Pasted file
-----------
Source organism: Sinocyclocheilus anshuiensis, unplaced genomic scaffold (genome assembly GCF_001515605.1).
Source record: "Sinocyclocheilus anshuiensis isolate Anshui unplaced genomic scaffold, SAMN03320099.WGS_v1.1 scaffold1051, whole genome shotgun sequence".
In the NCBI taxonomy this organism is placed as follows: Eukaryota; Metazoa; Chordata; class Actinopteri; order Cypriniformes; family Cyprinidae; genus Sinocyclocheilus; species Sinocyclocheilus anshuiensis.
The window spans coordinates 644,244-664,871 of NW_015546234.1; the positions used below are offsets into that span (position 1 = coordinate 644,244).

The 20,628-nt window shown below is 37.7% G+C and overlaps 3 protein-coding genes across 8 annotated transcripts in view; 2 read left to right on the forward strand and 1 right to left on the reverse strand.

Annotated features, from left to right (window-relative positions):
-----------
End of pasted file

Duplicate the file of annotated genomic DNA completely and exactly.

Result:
Source organism: Sinocyclocheilus anshuiensis, unplaced genomic scaffold (genome assembly GCF_001515605.1).
Source record: "Sinocyclocheilus anshuiensis isolate Anshui unplaced genomic scaffold, SAMN03320099.WGS_v1.1 scaffold1051, whole genome shotgun sequence".
In the NCBI taxonomy this organism is placed as follows: Eukaryota; Metazoa; Chordata; class Actinopteri; order Cypriniformes; family Cyprinidae; genus Sinocyclocheilus; species Sinocyclocheilus anshuiensis.
The window spans coordinates 644,244-664,871 of NW_015546234.1; the positions used below are offsets into that span (position 1 = coordinate 644,244).

The 20,628-nt window shown below is 37.7% G+C and overlaps 3 protein-coding genes across 8 annotated transcripts in view; 2 read left to right on the forward strand and 1 right to left on the reverse strand.

Annotated features, from left to right (window-relative positions):